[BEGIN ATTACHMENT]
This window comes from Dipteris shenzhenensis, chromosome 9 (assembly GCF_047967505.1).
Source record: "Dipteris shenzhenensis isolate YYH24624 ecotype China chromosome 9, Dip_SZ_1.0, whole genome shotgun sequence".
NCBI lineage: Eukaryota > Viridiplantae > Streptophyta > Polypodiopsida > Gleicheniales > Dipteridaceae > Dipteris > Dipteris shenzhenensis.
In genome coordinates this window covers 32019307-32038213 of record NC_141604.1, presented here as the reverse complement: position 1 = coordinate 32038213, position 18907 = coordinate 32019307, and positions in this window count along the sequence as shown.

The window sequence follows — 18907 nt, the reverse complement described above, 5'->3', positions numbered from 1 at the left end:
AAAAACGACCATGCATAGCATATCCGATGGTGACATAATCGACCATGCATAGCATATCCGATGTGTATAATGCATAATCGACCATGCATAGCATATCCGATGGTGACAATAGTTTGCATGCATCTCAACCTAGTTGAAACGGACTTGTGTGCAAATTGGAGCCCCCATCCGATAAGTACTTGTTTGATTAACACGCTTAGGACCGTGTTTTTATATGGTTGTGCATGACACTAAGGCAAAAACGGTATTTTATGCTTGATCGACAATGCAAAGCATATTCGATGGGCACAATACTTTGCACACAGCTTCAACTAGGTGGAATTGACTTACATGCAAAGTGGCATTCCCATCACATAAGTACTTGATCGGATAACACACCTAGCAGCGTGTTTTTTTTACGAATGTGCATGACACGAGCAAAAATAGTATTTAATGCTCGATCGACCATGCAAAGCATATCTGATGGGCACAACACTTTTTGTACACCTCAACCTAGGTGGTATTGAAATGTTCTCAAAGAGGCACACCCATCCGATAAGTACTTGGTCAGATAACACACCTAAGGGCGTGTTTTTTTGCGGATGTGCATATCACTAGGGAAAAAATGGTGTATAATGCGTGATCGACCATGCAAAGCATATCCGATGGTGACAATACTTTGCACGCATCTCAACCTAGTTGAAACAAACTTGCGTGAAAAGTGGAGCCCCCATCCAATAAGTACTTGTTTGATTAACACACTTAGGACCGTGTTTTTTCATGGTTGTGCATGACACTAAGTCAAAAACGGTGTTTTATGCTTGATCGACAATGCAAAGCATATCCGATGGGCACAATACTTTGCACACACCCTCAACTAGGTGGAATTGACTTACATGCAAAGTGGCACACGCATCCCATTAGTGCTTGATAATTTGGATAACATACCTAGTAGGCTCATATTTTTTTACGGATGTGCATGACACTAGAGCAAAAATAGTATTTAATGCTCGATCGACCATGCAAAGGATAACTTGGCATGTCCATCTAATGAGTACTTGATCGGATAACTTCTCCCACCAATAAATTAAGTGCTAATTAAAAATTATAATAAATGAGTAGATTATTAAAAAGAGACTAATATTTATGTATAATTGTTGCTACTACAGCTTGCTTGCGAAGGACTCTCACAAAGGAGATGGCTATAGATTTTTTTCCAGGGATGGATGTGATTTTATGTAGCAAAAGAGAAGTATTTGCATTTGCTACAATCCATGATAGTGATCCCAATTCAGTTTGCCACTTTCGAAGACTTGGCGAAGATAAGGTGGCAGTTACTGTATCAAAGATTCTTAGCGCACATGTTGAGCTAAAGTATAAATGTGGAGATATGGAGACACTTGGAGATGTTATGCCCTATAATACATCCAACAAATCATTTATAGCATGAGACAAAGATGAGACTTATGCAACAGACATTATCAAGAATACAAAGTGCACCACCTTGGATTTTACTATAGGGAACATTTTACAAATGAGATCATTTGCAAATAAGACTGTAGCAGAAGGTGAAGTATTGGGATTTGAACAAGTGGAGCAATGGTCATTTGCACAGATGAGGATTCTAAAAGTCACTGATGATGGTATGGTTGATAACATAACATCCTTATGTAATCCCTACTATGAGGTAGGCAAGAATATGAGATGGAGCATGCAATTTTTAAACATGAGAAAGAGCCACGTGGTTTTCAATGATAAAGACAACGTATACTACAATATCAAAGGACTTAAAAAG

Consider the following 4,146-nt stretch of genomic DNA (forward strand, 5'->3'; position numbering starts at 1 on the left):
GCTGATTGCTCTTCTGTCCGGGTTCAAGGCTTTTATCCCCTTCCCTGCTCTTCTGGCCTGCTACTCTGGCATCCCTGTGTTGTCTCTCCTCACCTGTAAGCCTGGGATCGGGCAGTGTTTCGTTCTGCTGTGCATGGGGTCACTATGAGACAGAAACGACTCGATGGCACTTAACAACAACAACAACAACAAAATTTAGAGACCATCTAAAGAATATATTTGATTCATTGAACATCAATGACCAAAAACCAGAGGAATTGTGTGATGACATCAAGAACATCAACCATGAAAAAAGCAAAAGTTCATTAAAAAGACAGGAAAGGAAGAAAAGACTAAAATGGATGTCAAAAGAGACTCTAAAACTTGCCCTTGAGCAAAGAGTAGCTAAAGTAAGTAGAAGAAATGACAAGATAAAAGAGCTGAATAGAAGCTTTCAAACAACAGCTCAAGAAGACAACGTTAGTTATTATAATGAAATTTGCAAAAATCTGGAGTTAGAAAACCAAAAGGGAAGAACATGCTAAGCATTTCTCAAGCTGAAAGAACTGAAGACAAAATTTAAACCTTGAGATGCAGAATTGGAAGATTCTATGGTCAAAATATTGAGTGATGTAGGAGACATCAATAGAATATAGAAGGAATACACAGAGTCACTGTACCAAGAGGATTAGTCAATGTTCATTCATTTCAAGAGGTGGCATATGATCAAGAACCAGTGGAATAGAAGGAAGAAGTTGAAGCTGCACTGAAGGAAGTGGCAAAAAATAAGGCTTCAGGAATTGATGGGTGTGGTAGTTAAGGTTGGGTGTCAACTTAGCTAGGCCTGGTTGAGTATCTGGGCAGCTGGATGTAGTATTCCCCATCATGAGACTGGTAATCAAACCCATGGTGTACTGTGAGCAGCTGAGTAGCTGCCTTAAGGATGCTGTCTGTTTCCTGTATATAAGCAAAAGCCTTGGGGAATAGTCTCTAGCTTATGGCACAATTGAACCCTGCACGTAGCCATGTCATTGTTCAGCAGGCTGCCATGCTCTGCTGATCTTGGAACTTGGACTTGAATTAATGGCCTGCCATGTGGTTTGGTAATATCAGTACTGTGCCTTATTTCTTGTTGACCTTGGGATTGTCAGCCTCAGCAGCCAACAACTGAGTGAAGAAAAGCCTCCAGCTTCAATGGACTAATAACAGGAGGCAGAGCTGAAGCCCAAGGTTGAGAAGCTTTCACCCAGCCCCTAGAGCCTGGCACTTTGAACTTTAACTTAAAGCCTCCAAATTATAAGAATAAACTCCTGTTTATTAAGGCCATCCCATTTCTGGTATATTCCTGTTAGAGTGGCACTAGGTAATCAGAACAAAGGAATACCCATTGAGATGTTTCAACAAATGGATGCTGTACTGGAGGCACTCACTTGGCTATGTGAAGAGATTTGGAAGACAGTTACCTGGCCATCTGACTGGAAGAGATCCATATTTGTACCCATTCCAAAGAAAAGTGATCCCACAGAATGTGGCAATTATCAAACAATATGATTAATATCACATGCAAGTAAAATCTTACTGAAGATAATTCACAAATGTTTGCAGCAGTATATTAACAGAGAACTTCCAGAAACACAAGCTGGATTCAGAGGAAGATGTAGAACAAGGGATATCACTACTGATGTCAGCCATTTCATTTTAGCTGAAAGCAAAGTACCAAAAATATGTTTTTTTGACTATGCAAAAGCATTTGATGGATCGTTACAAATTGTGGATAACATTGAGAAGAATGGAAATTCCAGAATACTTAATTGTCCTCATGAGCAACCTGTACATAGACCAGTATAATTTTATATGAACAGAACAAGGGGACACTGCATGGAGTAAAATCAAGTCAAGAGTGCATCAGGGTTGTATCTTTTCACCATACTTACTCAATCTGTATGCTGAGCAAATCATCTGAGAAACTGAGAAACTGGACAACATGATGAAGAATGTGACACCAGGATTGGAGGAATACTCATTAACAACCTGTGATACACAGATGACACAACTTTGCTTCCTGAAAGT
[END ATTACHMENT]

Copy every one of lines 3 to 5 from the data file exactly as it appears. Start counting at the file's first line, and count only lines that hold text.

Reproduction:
NCBI lineage: Eukaryota > Viridiplantae > Streptophyta > Polypodiopsida > Gleicheniales > Dipteridaceae > Dipteris > Dipteris shenzhenensis.
In genome coordinates this window covers 32019307-32038213 of record NC_141604.1, presented here as the reverse complement: position 1 = coordinate 32038213, position 18907 = coordinate 32019307, and positions in this window count along the sequence as shown.

The window sequence follows — 18907 nt, the reverse complement described above, 5'->3', positions numbered from 1 at the left end: